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Is Fantasy really doomed to die?

Discussion in 'Novels & Stories' started by Amanita, Jun 29, 2011.

  1. FifthView

    FifthView Istar

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    I was in a Walmart Supercenter recently and for the first time in a few years walked through their book section. I saw multiple Western novels available, actually more Westerns than fantasies, I think. Which was something of a let-down, although I haven't bought a book from Walmart in well over a decade and had no intention to buy one. As a young kid and then a teenager in the '70's and '80's, living just outside a small town that didn't have a book store, supermarkets and Walmart were like heaven, for their book sections.
     
  2. Mythopoet

    Mythopoet Auror

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    This is interesting because for a long time publishers insisted that the western was dead. Then self-publishers came along and started writing the books they wanted to instead of the books publishers told them to, and proved that there is still a market for Westerns.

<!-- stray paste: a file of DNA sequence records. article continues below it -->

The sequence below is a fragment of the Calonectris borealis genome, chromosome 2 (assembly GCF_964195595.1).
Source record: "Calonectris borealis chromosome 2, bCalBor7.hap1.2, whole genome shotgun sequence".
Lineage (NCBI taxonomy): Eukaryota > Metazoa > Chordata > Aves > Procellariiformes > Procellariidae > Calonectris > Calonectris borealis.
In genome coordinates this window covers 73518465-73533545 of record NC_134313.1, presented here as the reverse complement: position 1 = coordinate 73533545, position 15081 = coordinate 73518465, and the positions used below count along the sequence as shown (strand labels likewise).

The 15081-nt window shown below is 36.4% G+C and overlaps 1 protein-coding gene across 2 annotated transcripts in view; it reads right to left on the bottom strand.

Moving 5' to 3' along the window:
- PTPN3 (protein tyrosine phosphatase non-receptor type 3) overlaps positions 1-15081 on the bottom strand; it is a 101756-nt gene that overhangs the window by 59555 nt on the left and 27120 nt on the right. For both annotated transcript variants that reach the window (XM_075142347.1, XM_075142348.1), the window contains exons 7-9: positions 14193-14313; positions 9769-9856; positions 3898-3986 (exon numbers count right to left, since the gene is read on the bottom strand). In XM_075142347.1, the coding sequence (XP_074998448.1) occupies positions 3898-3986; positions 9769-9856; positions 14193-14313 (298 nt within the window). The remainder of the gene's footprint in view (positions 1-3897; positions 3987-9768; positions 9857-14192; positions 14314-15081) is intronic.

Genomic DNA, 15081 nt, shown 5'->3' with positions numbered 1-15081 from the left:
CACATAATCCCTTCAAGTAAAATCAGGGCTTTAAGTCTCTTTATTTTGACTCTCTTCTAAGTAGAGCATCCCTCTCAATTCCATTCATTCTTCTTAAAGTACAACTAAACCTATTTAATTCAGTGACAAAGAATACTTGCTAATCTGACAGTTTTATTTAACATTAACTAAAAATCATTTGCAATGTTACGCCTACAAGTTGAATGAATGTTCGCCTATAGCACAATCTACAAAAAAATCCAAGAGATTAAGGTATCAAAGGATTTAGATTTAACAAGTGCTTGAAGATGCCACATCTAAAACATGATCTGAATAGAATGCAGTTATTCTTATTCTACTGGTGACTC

Seriously, if anyone EVER tells you that a type of story is dead, just laugh in their face because they almost certainly have no real idea what kinds of books readers truly want.
     
  3. Steerpike

    Steerpike Felis amatus Moderator

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    I don't think Westerns have ever really gone out of style. They were on the shelves in Walmart, at least in the midwest, through the 90s and into the first decade of the 2000s. Particulary, authors like Ralph Cotton and L'amour still sell, and William Johnstone has been selling a lot of westerns traditionally from his start in the 1980s up until his death in the early to mid-2000s. His books sold so much that another author was chosen to carry on his various series.
     
  4. Mindfire

    Mindfire Istar

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    Isn't the decline of westerns mostly a film phenomenon though?
     
  5. X Equestris

    X Equestris Maester

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    It is, though the literature side of it had a pretty big decline from its peak, too.